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Schoolgirls face ‘sharp rise in emotional problems’

The number of schoolgirls at risk of emotional problems has risen sharply, according to a study

 

Researchers from University College London (UCL) have found youngsters aged between 11 and 13 are now more likely to worry, lack confidence or feel nervous.

Scientists analysed questionnaires completed by 1,600 pupils in 2009 and compared them with similar surveys conducted five years later.

The findings have been published in the Journal of Adolescent Mental Health.

They show there was an average of three girls in every class last year feeling sad or nervous, compared to just one or two in a class in 2009.

Teenagers likely to suffer emotional problems also rose from 13 per cent in the 2009 study to 20 per cent in 2014.

Commenting on the research, Dr Elian Fink, lead author of the report, said: “Five years is a relatively short period of time, so we were surprised to see such a sharp spike in emotional problems among girls.

“The fact that other mental health issues stayed about the same makes us think that there must have been significant changes over the past five years which have specifically affected young girls.”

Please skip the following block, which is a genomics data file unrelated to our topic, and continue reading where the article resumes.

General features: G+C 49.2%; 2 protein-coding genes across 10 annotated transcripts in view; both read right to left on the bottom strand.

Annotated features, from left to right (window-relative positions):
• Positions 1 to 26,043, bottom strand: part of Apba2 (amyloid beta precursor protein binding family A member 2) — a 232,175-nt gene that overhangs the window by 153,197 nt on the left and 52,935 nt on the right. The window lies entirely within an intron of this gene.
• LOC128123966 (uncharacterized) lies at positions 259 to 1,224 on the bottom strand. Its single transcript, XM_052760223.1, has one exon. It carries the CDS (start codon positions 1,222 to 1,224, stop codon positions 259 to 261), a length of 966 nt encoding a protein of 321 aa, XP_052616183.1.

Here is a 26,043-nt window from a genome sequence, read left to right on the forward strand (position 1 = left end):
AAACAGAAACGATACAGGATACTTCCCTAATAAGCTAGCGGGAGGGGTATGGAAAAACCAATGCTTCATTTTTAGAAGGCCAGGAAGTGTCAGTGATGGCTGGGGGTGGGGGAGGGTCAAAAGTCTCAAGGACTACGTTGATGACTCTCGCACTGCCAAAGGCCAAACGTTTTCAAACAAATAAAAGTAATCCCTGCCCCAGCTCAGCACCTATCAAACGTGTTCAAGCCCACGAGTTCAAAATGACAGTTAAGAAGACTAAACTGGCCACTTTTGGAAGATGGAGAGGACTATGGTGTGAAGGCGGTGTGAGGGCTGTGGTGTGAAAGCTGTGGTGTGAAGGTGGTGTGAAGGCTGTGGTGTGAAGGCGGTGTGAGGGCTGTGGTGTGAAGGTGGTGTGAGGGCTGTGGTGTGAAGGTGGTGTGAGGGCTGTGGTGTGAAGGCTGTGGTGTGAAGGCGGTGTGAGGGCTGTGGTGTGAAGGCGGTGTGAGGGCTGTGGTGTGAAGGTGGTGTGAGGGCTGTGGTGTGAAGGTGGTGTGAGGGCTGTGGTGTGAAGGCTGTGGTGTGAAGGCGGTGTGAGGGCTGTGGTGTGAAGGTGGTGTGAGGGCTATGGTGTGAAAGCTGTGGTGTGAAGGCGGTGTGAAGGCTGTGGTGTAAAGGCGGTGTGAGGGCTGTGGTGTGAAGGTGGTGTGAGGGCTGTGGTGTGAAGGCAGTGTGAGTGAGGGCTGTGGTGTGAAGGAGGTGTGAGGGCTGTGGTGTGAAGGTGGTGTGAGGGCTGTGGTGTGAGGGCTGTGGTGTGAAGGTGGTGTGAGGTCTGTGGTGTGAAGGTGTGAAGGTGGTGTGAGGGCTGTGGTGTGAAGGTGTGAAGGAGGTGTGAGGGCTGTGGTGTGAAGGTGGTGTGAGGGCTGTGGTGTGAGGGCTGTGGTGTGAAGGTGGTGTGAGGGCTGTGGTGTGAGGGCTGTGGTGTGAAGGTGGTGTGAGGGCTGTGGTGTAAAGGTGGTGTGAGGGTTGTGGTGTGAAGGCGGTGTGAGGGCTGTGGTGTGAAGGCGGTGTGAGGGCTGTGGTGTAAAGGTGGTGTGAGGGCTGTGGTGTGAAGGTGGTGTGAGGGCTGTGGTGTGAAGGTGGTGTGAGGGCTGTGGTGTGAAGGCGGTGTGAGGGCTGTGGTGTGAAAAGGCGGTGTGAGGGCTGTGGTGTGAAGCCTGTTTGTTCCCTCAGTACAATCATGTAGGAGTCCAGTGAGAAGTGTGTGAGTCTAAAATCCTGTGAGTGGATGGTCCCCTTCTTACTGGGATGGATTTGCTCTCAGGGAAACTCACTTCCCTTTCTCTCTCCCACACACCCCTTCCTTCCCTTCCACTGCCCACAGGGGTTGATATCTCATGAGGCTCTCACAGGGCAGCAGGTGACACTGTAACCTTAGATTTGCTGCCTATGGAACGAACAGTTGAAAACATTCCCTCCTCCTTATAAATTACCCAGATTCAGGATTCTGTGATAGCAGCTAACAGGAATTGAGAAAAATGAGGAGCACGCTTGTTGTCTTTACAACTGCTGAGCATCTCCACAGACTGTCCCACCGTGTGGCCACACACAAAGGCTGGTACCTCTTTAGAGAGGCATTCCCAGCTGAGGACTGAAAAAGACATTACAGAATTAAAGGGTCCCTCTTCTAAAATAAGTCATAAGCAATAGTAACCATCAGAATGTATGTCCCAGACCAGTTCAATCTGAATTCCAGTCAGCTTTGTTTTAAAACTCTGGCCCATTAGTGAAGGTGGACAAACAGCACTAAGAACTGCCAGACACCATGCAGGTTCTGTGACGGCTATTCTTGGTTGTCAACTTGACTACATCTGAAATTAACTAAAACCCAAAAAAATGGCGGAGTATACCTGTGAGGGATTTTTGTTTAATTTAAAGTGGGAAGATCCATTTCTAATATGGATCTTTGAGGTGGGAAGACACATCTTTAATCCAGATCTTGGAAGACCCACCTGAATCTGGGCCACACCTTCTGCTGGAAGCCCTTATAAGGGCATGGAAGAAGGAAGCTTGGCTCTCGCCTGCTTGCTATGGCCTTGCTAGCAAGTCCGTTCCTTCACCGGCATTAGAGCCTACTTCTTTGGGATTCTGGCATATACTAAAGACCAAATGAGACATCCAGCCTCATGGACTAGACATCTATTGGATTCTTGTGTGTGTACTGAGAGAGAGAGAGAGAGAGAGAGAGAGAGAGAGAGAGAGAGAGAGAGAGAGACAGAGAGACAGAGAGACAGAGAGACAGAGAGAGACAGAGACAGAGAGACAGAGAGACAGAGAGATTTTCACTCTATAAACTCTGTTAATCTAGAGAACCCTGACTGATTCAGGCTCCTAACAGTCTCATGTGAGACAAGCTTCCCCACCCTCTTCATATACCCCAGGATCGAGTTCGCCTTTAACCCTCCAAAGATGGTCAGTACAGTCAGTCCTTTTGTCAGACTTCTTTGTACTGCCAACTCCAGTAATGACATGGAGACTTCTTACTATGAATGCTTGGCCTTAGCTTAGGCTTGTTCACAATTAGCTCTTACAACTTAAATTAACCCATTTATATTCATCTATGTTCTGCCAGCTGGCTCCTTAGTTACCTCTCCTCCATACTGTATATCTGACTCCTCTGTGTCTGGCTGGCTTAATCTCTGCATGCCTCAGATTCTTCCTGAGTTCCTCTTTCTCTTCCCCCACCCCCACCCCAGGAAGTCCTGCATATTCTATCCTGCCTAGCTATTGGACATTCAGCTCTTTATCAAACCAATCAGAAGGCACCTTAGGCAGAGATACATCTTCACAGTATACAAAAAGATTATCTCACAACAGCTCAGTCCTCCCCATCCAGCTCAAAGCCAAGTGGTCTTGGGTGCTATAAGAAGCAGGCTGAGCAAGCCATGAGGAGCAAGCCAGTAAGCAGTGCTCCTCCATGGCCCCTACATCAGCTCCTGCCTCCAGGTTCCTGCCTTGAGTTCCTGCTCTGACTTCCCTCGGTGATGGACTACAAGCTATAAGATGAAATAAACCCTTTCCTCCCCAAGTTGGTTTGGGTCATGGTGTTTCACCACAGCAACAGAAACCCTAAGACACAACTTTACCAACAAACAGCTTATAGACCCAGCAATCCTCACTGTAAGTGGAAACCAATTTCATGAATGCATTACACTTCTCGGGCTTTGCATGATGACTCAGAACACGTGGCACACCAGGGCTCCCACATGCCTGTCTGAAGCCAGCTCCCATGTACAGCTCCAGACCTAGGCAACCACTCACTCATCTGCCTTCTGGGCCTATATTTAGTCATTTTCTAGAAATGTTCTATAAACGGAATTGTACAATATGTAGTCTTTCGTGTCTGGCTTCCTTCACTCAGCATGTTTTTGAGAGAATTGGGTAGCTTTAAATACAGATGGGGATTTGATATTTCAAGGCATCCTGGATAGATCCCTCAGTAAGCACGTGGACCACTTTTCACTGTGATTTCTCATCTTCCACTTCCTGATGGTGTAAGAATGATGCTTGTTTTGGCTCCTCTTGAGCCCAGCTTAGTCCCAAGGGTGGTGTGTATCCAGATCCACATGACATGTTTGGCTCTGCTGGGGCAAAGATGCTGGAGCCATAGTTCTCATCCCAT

It has been suggested the rise may be attributed to stress brought on by seeing images of women portrayed as sex objects on Facebook, Twitter and other websites.

Dr Miranda Wolpert, a director at UCL and the Anna Freud Centre and co-author of the report, said there were many factors that could have contributed to the rise, including “academic pressure” and “increasing sexualisation and objectification amplified by social media”.

Recent research by the Government Equalities Office found that as young girls progress through school, their body image deteriorates rapidly.

According to the Body Confidence Progress Report 2015, poor body image is a ‘public health problem’ and an ‘equalities issue’.

It also says that can limit the opportunities available to women and girls.

Back in February this year, a report revealed that eating disorders cost the UK economy £8bn.

The findings, commissioned by charity Beat, found that around one in five sufferers wait more than a year for NHS treatment, with over a third waiting more than six months.

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